Steppes sculptures and homestead
Bronze sculptures on a circle of stone blocks - not what you might expect in an isolated patch of bush in Tasmania’s highlands. But there they are, with a historic homestead nearby. Both make for an interesting and probably unexpected stop for travellers on the high road across central Tasmania.
It's easy to drive past and barely notice the plain wooden sign saying "Steppes Sculptures". With just a blink-and-you’ll-miss-it gravel track disappearing into the bush, there is little to draw in passers by. On earlier trips I had driven past, but eventually curiosity drew me in.
On the Lake Highway 35km north of Bothwell, I drove up the short track to a small gravel parking area. My eyes beheld the odd but grand sight of twelve large stone plinths, each housing a bronze sculpture. Another large rock and sculpture sits in the centre of the circle.
Thoughts of Stonehenge sprang to mind, although the stones at Steppes bear little resemblance beyond being arranged in a ring. The main similarity was in my initial reaction: "Wow!" followed by "What is this circle of stones doing in the middle of nowhere?"
The sculptures are the gift of sculptor Stephen Walker, and are "dedicated to those who share in the love and care of the Highlands of Tasmania, from the past to the future." Walker also created the bronze sculptures on the Hobart waterfront, and the whale at Cockle Creek.
I’m not much of an art appreciator, but I was impressed by the sculptures ... depicting aspects of the wildlife and history of the central highlands. The isolated location seemed odd at first, but the peace and quiet of the unique highland bush eventually felt appropriate for the subject.
But there's more ... less than a kilometre north of the sculptures, beside the main road, is the Steppes Historic Site. Most people just drive there, but a walking track connects the two sites. With an altitude of around 900 metres the natural vegetation here differs from that in other parts of Tasmania, so a short walk is an opportunity to spot the differences.
The Steppes Homestead was built in 1863 when sheep grazing became popular in the highlands. Sheep were driven from lower land around Ouse and Bothwell up to the highlands in summer, a practice which still occurs. There were a number of accommodation paddocks for sheep and their caretakers to rest and feed overnight, including one at Steppes. Being near the junction with the Interlaken road made it a strategic location, and it became a focal point for life in the area.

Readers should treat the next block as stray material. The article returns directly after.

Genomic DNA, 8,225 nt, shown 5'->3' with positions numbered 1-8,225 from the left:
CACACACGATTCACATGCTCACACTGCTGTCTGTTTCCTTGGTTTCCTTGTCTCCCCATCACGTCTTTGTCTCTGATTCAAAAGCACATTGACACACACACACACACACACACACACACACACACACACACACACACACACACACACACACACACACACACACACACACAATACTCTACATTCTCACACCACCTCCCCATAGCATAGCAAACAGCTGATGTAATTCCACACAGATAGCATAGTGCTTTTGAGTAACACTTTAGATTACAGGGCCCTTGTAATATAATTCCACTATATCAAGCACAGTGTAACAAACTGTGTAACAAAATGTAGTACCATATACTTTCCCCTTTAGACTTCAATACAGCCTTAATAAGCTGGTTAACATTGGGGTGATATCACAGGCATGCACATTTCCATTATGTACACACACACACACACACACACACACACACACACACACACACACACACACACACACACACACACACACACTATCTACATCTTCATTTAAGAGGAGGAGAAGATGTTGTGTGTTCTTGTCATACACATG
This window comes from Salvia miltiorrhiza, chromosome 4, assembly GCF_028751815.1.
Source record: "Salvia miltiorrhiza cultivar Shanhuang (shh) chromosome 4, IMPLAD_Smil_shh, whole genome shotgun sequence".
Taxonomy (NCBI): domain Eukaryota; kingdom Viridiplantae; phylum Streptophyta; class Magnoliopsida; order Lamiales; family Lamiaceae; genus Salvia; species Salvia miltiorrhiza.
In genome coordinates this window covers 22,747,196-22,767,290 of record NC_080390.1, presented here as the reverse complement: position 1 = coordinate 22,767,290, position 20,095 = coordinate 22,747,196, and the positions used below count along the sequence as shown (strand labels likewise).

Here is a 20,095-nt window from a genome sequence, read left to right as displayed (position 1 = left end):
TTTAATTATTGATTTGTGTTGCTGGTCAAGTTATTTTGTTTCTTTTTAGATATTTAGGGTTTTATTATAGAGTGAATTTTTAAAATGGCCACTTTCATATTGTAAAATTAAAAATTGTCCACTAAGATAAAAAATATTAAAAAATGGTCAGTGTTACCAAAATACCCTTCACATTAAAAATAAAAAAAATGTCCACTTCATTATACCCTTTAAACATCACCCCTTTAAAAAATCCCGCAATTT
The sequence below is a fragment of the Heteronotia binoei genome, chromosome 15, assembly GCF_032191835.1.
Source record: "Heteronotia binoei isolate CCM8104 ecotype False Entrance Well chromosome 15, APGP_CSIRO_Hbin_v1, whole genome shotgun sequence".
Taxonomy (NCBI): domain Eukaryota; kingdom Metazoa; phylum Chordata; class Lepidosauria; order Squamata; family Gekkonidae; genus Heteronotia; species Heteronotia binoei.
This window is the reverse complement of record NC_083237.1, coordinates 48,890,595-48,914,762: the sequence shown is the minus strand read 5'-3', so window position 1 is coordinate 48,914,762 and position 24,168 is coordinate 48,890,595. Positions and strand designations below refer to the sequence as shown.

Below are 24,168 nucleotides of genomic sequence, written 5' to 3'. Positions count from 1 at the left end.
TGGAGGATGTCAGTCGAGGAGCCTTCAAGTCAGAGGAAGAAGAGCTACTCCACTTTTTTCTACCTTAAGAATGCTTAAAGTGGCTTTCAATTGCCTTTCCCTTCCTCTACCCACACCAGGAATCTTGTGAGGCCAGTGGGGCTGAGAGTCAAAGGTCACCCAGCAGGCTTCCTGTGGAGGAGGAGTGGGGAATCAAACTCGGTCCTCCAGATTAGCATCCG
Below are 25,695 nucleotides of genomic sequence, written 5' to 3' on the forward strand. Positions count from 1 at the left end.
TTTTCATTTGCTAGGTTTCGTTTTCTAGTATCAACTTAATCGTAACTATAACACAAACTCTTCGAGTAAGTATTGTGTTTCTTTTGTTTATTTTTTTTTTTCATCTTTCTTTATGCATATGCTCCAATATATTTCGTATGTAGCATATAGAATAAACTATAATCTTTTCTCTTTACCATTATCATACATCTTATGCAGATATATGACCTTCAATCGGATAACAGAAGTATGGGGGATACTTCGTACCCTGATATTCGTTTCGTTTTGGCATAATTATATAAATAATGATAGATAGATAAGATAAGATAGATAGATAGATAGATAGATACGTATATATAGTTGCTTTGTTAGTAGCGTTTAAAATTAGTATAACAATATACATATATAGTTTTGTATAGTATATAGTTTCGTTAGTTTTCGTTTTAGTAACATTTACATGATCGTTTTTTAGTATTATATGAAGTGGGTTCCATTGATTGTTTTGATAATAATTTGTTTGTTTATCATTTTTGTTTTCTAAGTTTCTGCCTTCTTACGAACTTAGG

Visitors can wander around the grounds of the homestead and outbuildings at any time. The homestead itself is locked, except on open days, but plenty can be seen without going inside. I spent a while sauntering among the buildings, imagining what it might have been like to live here.
In good weather it is a pleasant spot. Picnics can be enjoyed there, with the homestead and native bush providing a nice Tasmanian backdrop. The track to the sculptures and back could be an after-lunch stroll.
Bad weather is another story. The Tasmanian highlands are prone to intermittent snow in winter and spring - occasionally summer too - and the weather can be bleak at any time of year. Living at Steppes back in the 1800s would have had challenges and inconveniences ... such as a night visit to the toilet during a snowstorm. That's something I pondered while standing near the homestead's outdoor toilet.
Crossing the plateau in the Great Lake area is something I recommend to anyone wanting to see landscapes unlike the rest of Tasmania. Visiting the Steppes Sculptures or Homestead, or both, can easily fit into and enhance such a journey.
Note to visitors
Both sites are on the Lakes Highway (A5), also known as the Highland Lakes Road, about 35km north of Bothwell and 27km south of Miena. The main turn-off to the Interlaken Road (C527) is a well signposted landmark to look for: the homestead is 100 metres north of it and the sculptures 600 metres south. There are no facilities of any kind at either site, other than some space to park.
The Interlaken Road connects the area to Oatlands and Tunbridge, and can be a pleasant drive in dry conditions. But be warned: this route is unsealed and can be slippery after damp weather, with some steep sections. Snow and slush can persist after it has melted elsewhere.
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